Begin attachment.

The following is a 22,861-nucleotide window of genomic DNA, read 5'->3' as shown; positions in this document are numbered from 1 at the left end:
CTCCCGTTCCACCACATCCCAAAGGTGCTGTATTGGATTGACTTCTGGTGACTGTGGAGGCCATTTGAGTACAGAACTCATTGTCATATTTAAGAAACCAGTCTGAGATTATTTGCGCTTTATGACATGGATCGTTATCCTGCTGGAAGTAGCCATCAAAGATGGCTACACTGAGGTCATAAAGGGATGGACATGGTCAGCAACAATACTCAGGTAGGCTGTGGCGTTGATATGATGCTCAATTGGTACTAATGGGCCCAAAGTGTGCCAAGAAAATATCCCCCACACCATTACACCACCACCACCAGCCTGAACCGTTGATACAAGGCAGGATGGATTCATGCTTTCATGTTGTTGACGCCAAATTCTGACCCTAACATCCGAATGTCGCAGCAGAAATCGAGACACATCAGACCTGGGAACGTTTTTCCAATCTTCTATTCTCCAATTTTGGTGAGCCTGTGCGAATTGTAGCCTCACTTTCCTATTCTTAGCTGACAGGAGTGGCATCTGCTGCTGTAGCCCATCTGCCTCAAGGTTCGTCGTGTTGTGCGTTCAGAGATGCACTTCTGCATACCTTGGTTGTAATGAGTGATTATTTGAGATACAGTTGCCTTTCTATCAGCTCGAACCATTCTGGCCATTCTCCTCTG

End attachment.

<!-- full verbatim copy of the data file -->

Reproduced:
The following is a 22,861-nucleotide window of genomic DNA, read 5'->3' as shown; positions in this document are numbered from 1 at the left end:
CTCCCGTTCCACCACATCCCAAAGGTGCTGTATTGGATTGACTTCTGGTGACTGTGGAGGCCATTTGAGTACAGAACTCATTGTCATATTTAAGAAACCAGTCTGAGATTATTTGCGCTTTATGACATGGATCGTTATCCTGCTGGAAGTAGCCATCAAAGATGGCTACACTGAGGTCATAAAGGGATGGACATGGTCAGCAACAATACTCAGGTAGGCTGTGGCGTTGATATGATGCTCAATTGGTACTAATGGGCCCAAAGTGTGCCAAGAAAATATCCCCCACACCATTACACCACCACCACCAGCCTGAACCGTTGATACAAGGCAGGATGGATTCATGCTTTCATGTTGTTGACGCCAAATTCTGACCCTAACATCCGAATGTCGCAGCAGAAATCGAGACACATCAGACCTGGGAACGTTTTTCCAATCTTCTATTCTCCAATTTTGGTGAGCCTGTGCGAATTGTAGCCTCACTTTCCTATTCTTAGCTGACAGGAGTGGCATCTGCTGCTGTAGCCCATCTGCCTCAAGGTTCGTCGTGTTGTGCGTTCAGAGATGCACTTCTGCATACCTTGGTTGTAATGAGTGATTATTTGAGATACAGTTGCCTTTCTATCAGCTCGAACCATTCTGGCCATTCTCCTCTG